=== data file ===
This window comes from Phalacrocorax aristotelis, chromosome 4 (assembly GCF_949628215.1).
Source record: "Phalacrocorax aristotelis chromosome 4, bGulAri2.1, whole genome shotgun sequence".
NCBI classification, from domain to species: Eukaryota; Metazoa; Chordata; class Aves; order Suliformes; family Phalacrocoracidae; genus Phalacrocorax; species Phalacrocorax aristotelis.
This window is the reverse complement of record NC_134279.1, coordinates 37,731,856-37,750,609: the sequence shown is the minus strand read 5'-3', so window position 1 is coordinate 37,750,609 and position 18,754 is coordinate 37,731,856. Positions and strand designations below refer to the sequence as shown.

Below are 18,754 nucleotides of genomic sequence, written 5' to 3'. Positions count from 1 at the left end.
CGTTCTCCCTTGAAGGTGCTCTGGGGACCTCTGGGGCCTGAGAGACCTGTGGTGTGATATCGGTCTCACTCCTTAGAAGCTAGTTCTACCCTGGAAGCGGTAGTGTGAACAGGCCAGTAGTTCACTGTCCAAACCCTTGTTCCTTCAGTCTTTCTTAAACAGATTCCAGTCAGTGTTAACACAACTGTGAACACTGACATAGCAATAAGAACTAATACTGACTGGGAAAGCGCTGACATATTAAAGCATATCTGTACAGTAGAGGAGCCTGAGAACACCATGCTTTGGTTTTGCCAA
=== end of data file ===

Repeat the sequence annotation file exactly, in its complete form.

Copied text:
This window comes from Phalacrocorax aristotelis, chromosome 4 (assembly GCF_949628215.1).
Source record: "Phalacrocorax aristotelis chromosome 4, bGulAri2.1, whole genome shotgun sequence".
NCBI classification, from domain to species: Eukaryota; Metazoa; Chordata; class Aves; order Suliformes; family Phalacrocoracidae; genus Phalacrocorax; species Phalacrocorax aristotelis.
This window is the reverse complement of record NC_134279.1, coordinates 37,731,856-37,750,609: the sequence shown is the minus strand read 5'-3', so window position 1 is coordinate 37,750,609 and position 18,754 is coordinate 37,731,856. Positions and strand designations below refer to the sequence as shown.

Below are 18,754 nucleotides of genomic sequence, written 5' to 3'. Positions count from 1 at the left end.
CGTTCTCCCTTGAAGGTGCTCTGGGGACCTCTGGGGCCTGAGAGACCTGTGGTGTGATATCGGTCTCACTCCTTAGAAGCTAGTTCTACCCTGGAAGCGGTAGTGTGAACAGGCCAGTAGTTCACTGTCCAAACCCTTGTTCCTTCAGTCTTTCTTAAACAGATTCCAGTCAGTGTTAACACAACTGTGAACACTGACATAGCAATAAGAACTAATACTGACTGGGAAAGCGCTGACATATTAAAGCATATCTGTACAGTAGAGGAGCCTGAGAACACCATGCTTTGGTTTTGCCAA